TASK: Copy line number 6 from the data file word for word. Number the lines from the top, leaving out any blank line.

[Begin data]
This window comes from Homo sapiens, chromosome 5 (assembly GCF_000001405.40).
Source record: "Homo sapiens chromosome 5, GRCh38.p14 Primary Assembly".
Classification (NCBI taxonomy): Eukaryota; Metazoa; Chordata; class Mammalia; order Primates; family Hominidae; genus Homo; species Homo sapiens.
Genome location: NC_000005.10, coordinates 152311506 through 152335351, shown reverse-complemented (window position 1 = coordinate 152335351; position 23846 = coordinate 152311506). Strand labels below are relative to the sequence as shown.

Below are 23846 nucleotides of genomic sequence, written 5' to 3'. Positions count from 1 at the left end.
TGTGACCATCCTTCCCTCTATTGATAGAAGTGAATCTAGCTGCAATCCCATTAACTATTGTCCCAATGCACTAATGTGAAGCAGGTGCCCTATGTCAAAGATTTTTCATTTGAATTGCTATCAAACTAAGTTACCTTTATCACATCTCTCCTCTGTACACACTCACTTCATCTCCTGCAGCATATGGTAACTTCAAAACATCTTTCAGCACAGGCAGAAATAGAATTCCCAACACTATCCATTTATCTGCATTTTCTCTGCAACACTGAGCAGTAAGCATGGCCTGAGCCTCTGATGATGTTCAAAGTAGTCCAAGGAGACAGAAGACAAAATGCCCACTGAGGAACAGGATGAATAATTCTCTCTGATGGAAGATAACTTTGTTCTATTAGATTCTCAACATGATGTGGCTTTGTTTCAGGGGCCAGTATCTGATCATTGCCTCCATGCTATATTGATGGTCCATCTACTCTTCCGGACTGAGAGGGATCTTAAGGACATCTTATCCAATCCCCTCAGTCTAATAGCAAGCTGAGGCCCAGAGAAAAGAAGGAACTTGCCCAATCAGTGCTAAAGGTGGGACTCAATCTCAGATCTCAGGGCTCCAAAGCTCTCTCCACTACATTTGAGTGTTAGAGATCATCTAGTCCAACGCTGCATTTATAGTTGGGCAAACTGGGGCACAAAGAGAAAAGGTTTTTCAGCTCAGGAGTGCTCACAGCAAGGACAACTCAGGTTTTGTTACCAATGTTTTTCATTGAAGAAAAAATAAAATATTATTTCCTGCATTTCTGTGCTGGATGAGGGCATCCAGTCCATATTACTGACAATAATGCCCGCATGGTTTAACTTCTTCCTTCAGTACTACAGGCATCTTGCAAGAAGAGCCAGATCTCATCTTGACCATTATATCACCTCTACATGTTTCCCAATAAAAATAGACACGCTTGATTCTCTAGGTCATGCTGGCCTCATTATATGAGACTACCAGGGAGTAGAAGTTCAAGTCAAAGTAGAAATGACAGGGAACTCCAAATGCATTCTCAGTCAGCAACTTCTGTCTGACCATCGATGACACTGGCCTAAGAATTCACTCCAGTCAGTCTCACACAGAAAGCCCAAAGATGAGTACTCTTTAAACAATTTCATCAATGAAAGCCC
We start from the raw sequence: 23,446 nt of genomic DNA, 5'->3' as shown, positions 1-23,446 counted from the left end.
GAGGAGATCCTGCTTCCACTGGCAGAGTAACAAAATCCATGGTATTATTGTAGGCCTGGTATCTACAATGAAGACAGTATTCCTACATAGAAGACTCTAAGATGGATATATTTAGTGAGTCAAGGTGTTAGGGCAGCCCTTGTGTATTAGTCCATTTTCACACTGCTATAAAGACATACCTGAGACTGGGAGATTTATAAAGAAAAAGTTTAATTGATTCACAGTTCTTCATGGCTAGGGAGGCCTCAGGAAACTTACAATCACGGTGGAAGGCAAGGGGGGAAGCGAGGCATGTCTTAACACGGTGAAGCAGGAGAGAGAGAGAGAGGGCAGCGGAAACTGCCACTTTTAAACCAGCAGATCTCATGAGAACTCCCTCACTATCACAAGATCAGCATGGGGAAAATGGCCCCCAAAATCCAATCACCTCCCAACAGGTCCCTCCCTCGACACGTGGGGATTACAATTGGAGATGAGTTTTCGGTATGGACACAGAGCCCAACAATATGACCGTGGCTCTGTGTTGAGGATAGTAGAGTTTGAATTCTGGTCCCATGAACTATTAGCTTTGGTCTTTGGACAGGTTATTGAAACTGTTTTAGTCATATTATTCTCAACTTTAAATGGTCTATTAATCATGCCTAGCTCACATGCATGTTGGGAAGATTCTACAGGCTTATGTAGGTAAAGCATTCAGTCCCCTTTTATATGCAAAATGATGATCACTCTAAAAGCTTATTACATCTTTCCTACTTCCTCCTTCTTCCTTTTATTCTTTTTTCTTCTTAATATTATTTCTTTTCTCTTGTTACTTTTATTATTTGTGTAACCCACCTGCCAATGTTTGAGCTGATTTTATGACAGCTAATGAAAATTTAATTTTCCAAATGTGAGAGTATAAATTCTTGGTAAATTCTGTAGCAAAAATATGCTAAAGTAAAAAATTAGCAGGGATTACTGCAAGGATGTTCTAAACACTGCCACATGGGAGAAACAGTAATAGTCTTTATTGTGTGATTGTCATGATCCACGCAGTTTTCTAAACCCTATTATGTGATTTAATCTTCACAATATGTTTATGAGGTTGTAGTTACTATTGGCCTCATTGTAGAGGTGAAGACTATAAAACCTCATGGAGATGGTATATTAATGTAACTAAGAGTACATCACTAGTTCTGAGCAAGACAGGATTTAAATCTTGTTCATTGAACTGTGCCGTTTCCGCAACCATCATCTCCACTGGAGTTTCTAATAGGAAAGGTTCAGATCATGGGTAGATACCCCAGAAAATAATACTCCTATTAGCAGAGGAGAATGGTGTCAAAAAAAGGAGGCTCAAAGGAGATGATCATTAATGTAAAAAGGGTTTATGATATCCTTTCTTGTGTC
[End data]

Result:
TGTGACCATCCTTCCCTCTATTGATAGAAGTGAATCTAGCTGCAATCCCATTAACTATTGTCCCAATGCACTAATGTGAAGCAGGTGCCCTATGTCAAAGATTTTTCATTTGAATTGCTATCAAACTAAGTTACCTTTATCACATCTCTCCTCTGTACACACTCACTTCATCTCCTGCAGCATATGGTAACTTCAAAACATCTTTCAGCACAGGCAGAAATAGAATTCCCAACACTATCCATTTATCTGCATTTTCTCTGCAACACTGAGCAGTAAGCATGGCCTGAGCCTCTGATGATGTTCAAAGTAGTCCAAGGAGACAGAAGACAAAATGCCCACTGAGGAACAGGATGAATAATTCTCTCTGATGGAAGATAACTTTGTTCTATTAGATTCTCAACATGATGTGGCTTTGTTTCAGGGGCCAGTATCTGATCATTGCCTCCATGCTATATTGATGGTCCATCTACTCTTCCGGACTGAGAGGGATCTTAAGGACATCTTATCCAATCCCCTCAGTCTAATAGCAAGCTGAGGCCCAGAGAAAAGAAGGAACTTGCCCAATCAGTGCTAAAGGTGGGACTCAATCTCAGATCTCAGGGCTCCAAAGCTCTCTCCACTACATTTGAGTGTTAGAGATCATCTAGTCCAACGCTGCATTTATAGTTGGGCAAACTGGGGCACAAAGAGAAAAGGTTTTTCAGCTCAGGAGTGCTCACAGCAAGGACAACTCAGGTTTTGTTACCAATGTTTTTCATTGAAGAAAAAATAAAATATTATTTCCTGCATTTCTGTGCTGGATGAGGGCATCCAGTCCATATTACTGACAATAATGCCCGCATGGTTTAACTTCTTCCTTCAGTACTACAGGCATCTTGCAAGAAGAGCCAGATCTCATCTTGACCATTATATCACCTCTACATGTTTCCCAATAAAAATAGACACGCTTGATTCTCTAGGTCATGCTGGCCTCATTATATGAGACTACCAGGGAGTAGAAGTTCAAGTCAAAGTAGAAATGACAGGGAACTCCAAATGCATTCTCAGTCAGCAACTTCTGTCTGACCATCGATGACACTGGCCTAAGAATTCACTCCAGTCAGTCTCACACAGAAAGCCCAAAGATGAGTACTCTTTAAACAATTTCATCAATGAAAGCCC